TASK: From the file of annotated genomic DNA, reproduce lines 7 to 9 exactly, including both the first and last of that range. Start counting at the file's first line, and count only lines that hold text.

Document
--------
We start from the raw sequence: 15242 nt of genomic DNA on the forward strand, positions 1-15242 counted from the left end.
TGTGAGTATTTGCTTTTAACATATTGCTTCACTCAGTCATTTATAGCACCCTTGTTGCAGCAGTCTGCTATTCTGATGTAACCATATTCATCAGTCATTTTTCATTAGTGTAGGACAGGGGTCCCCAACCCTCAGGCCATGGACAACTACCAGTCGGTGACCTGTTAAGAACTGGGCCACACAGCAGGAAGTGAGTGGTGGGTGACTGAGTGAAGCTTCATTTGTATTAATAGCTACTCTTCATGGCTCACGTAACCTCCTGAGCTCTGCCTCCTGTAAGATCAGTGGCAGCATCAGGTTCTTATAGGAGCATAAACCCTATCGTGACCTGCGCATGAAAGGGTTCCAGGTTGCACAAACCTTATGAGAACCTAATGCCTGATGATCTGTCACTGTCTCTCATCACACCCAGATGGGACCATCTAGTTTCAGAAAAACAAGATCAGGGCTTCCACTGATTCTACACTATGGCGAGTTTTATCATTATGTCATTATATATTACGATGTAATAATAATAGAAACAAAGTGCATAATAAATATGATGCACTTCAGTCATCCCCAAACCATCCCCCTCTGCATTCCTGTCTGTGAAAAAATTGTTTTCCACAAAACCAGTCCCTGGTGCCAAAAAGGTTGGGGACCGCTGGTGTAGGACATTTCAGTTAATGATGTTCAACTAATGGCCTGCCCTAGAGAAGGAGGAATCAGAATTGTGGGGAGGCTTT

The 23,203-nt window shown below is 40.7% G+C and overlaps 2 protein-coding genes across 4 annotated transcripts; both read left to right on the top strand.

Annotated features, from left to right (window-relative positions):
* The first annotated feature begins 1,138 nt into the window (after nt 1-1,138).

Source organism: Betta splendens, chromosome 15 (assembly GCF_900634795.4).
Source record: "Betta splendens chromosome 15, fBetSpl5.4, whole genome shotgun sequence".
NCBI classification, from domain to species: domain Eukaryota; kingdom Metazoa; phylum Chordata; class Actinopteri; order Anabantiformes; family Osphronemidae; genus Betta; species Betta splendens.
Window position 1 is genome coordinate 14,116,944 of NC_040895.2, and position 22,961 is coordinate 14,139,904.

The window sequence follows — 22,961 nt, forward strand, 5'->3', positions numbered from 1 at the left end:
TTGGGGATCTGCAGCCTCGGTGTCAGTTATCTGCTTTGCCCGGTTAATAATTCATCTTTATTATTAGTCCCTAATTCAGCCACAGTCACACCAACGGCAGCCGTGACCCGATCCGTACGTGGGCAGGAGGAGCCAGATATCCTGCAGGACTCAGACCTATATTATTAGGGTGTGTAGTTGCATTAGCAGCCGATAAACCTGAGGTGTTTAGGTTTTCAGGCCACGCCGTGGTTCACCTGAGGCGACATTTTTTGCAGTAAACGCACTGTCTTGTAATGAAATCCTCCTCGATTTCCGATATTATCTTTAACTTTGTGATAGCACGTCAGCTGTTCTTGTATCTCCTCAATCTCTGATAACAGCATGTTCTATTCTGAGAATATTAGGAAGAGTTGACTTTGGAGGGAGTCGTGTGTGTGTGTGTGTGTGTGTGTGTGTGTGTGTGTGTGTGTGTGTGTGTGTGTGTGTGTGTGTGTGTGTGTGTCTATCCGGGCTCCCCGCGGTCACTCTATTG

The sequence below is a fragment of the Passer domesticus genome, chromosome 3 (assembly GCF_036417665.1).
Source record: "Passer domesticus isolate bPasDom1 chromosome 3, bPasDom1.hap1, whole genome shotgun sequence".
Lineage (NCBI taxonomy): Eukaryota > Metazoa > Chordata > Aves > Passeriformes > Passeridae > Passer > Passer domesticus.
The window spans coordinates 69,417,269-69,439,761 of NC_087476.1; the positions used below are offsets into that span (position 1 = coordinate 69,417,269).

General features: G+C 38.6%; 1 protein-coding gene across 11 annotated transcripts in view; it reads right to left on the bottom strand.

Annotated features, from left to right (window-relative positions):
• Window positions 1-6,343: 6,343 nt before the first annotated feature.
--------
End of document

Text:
Source record: "Betta splendens chromosome 15, fBetSpl5.4, whole genome shotgun sequence".
NCBI classification, from domain to species: domain Eukaryota; kingdom Metazoa; phylum Chordata; class Actinopteri; order Anabantiformes; family Osphronemidae; genus Betta; species Betta splendens.
Window position 1 is genome coordinate 14,116,944 of NC_040895.2, and position 22,961 is coordinate 14,139,904.